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20th May 2019

Game of Thrones fans had one major complaint with Tyrion in the final episode


Spoilers incoming

So Game of Thrones is over for good and that means, rather unfortunately, we will all, at some point, be forced to move on with our lives and leave behind the fan theories and speculation that made the show so enjoyable for so long.

Before we do, though, let’s just take a minute to fully appreciate just how backwards the selection process for the new ruler of the Seven (now Six – thanks Sansa) Kingdoms was – thanks to a passionate speech delivered by none other than Tyrion Lannister.

Following the death of Daenerys Targaryen and imprisonment of both himself and Jon Snow, Tyrion is called to address a sort of mish-mash of all the important and not-so-important people remaining in the Game of Thrones world to decide on a ruler.

As he usually does, Tyrion pulls a moving, emotionally charged speech right out of his backside, and slowly explains to everyone the one simple reason why Bran Stark is the man to rule over them.

He says:

“What unites people? Armies? Gold? Flags? Stories. There’s nothing in the world more powerful than a good story. Nothing can stop it. No enemy can defeat it.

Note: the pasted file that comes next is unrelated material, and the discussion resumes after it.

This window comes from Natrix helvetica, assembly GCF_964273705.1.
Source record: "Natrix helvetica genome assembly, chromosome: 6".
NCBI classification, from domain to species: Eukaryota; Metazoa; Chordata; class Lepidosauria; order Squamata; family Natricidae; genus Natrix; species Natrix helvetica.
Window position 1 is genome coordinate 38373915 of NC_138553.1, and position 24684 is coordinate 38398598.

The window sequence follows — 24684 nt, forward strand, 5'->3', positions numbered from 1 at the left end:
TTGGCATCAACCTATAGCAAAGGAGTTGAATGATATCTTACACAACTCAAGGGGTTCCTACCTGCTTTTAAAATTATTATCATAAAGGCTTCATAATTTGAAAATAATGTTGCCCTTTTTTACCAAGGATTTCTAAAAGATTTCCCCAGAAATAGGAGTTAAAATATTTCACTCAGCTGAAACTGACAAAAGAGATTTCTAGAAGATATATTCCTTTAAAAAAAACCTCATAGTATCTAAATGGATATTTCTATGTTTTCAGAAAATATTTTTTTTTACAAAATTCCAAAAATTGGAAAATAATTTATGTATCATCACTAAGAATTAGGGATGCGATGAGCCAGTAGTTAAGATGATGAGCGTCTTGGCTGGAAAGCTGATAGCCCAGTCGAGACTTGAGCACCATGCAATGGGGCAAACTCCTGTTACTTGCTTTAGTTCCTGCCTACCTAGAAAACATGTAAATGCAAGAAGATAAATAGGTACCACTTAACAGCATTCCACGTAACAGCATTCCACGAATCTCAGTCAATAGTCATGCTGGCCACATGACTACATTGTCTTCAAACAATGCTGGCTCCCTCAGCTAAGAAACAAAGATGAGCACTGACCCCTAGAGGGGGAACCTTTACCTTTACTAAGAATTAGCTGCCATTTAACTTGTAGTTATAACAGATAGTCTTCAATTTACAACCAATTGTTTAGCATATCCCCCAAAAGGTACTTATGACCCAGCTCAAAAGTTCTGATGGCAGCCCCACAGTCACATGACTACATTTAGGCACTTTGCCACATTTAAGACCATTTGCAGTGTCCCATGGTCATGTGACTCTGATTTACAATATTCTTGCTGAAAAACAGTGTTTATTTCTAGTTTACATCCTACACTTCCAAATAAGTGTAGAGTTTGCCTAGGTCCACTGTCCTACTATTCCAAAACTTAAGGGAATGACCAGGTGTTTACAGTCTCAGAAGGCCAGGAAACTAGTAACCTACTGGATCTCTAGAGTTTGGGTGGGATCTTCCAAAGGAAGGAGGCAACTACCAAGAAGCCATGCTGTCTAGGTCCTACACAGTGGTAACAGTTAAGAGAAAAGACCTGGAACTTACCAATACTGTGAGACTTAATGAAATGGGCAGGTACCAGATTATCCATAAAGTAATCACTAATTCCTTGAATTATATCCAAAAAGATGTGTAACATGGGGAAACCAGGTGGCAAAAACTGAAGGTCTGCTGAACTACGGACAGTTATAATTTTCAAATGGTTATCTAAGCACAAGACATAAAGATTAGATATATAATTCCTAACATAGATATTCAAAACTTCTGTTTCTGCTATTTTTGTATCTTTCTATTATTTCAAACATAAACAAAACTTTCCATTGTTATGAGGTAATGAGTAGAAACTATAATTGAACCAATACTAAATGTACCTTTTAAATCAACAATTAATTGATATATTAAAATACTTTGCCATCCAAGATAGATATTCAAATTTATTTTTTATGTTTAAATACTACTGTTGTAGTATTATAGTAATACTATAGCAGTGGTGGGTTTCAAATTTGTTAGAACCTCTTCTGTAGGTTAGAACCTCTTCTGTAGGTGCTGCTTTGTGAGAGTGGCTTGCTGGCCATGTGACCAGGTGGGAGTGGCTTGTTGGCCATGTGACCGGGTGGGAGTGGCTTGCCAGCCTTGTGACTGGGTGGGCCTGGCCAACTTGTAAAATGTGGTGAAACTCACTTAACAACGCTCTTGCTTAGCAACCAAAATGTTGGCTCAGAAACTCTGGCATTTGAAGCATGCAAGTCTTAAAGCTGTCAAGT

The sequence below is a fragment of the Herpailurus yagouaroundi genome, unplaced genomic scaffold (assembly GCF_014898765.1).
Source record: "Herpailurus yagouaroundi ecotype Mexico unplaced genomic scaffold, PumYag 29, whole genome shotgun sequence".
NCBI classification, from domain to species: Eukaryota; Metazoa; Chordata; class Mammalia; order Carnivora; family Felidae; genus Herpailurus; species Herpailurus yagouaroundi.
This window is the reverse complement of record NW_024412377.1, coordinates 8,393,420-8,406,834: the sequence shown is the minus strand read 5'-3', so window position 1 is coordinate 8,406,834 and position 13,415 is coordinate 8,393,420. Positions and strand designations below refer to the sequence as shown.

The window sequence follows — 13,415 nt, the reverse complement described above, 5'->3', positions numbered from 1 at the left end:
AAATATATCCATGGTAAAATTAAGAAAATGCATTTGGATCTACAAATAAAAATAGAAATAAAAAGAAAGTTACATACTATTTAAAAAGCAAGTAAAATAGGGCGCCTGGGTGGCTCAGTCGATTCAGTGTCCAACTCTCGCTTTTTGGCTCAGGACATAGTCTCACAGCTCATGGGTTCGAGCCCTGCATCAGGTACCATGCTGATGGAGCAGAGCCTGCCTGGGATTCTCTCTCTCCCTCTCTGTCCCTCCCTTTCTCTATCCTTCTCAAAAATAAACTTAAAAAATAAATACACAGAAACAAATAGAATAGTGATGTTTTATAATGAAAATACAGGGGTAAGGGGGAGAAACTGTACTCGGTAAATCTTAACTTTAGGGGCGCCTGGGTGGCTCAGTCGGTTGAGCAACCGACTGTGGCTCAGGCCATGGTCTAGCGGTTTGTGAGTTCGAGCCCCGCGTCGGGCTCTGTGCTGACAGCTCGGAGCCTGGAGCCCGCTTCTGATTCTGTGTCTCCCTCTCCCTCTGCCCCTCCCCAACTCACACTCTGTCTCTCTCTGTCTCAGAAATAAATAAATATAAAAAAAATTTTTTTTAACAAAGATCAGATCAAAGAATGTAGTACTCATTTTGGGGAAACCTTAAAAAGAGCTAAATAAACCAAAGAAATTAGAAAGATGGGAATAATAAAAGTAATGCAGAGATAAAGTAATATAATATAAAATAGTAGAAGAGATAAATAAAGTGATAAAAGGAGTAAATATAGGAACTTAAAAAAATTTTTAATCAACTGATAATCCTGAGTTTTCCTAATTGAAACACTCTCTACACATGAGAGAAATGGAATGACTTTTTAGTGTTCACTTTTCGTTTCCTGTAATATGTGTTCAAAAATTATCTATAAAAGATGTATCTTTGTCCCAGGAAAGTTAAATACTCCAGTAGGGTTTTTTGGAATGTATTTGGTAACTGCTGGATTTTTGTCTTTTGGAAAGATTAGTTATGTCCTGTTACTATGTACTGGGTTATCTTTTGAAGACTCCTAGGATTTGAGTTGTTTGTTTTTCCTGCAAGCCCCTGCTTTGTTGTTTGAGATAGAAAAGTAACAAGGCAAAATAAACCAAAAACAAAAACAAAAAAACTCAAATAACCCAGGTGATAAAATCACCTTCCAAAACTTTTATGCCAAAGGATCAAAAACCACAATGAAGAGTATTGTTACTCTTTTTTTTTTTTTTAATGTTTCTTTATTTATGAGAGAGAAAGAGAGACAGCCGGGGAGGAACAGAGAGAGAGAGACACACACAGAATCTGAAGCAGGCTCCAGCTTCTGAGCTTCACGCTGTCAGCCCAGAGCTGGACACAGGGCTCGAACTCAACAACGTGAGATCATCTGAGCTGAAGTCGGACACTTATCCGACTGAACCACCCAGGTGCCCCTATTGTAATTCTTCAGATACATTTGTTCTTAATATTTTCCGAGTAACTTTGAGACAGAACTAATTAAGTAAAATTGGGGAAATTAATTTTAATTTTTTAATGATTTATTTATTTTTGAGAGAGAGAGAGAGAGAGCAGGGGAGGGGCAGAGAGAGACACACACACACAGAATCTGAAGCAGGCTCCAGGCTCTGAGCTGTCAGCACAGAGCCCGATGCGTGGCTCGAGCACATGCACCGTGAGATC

“And who has a better story than Bran the Broken? The boy who fell from a high tower and lived. He knew he’d never walk again, so he learned to fly. He crossed beyond the Wall, a crippled boy, and became the Three-Eyed Raven.

“He is our memory, the keeper of all our stories. The wars, weddings, births, massacres, famines. Our triumphs, our defeats, our past. Who better to lead us into the future?”

And that’s all very poetic and works well as a neat little metaphor for A Song of Ice and Fire as a whole. The problem is, it’s just not true is it?

Take for instance, the tale of Jon Snow:

Or even Bran’s own sibling, the far more capable Arya Stark:

Or fuck, I don’t know, just about every other character we’ve met over the years:

It appears that Bran eventually sitting on whatever is left of the Iron Throne was always George R. R. Martin’s intention. The problem is, however poetic it might have been, there were several far more suitable candidates.

And no matter what Tyrion says, each of them arguably had far more compelling stories.